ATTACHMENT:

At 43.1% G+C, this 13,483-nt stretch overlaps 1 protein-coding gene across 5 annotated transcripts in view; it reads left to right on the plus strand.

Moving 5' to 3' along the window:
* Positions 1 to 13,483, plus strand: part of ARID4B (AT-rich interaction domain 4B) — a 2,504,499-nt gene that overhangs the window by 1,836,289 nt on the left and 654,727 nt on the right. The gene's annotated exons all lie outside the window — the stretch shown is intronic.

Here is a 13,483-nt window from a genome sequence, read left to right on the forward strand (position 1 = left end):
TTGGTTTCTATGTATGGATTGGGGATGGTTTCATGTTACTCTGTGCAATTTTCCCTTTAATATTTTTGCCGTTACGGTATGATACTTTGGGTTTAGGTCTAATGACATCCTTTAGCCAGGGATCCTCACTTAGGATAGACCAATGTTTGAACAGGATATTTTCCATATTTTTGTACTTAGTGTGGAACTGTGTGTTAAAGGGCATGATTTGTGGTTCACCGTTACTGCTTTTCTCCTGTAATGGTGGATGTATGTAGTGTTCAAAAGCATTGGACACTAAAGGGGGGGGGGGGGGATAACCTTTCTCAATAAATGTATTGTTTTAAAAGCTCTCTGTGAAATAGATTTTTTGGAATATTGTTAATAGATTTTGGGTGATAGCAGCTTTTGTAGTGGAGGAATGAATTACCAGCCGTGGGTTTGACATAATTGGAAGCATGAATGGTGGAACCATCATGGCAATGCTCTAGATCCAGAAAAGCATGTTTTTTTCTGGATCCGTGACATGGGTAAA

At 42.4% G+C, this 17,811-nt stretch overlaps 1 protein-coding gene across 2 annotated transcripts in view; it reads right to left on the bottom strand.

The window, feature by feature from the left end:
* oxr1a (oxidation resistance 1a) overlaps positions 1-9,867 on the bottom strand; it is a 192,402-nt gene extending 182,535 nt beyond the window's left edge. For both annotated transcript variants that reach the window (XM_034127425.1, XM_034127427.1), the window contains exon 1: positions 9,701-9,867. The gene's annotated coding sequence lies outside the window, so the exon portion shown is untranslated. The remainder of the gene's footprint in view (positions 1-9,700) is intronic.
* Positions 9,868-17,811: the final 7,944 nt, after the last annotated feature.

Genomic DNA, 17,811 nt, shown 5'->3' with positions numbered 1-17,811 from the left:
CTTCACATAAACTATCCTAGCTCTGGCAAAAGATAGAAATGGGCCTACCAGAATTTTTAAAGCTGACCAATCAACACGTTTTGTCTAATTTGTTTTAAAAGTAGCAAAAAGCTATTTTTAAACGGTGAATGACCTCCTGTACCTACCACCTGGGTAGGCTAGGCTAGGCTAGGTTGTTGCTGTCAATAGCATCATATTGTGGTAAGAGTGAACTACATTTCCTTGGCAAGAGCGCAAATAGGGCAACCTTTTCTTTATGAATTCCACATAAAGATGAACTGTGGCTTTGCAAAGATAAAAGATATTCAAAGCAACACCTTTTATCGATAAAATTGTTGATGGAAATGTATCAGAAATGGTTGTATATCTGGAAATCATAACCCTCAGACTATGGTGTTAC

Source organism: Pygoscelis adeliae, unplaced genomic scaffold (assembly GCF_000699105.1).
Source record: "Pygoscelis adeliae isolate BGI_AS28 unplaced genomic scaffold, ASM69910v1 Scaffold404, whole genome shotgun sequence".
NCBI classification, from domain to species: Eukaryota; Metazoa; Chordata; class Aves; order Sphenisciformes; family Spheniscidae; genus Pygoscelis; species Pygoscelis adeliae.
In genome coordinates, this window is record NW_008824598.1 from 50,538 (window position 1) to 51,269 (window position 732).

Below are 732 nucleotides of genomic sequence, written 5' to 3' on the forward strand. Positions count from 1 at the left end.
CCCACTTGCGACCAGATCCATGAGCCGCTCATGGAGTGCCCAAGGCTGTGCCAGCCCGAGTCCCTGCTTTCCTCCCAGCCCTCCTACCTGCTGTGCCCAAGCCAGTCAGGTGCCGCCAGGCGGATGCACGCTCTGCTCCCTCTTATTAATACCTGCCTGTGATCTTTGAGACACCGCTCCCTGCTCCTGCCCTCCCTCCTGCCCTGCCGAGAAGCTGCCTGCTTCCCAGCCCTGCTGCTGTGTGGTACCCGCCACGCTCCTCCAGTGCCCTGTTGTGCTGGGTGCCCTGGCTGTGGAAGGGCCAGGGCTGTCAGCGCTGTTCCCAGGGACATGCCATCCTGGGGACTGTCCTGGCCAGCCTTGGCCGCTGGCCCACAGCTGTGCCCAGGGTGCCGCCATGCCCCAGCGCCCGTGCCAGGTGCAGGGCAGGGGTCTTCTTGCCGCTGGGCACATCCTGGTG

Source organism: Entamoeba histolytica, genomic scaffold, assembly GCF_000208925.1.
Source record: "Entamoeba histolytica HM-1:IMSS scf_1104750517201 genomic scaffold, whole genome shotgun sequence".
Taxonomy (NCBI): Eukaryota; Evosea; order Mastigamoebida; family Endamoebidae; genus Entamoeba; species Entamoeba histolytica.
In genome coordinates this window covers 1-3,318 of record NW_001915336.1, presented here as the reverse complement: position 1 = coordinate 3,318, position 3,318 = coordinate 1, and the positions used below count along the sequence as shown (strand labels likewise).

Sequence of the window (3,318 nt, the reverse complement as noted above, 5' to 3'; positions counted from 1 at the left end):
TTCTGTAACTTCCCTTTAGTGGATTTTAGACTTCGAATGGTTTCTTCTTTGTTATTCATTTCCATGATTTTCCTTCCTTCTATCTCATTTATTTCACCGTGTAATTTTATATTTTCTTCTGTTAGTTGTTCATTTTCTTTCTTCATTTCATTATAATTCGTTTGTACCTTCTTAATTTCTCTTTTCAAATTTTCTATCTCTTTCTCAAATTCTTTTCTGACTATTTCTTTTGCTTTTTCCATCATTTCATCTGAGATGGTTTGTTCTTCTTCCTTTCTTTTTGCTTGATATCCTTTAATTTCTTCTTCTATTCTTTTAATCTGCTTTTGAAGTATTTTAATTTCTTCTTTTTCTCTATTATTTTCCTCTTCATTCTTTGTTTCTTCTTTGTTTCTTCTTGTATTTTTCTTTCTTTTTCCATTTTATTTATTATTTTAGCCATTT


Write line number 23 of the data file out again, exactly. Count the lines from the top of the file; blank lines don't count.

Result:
TTCTGTAACTTCCCTTTAGTGGATTTTAGACTTCGAATGGTTTCTTCTTTGTTATTCATTTCCATGATTTTCCTTCCTTCTATCTCATTTATTTCACCGTGTAATTTTATATTTTCTTCTGTTAGTTGTTCATTTTCTTTCTTCATTTCATTATAATTCGTTTGTACCTTCTTAATTTCTCTTTTCAAATTTTCTATCTCTTTCTCAAATTCTTTTCTGACTATTTCTTTTGCTTTTTCCATCATTTCATCTGAGATGGTTTGTTCTTCTTCCTTTCTTTTTGCTTGATATCCTTTAATTTCTTCTTCTATTCTTTTAATCTGCTTTTGAAGTATTTTAATTTCTTCTTTTTCTCTATTATTTTCCTCTTCATTCTTTGTTTCTTCTTTGTTTCTTCTTGTATTTTTCTTTCTTTTTCCATTTTATTTATTATTTTAGCCATTT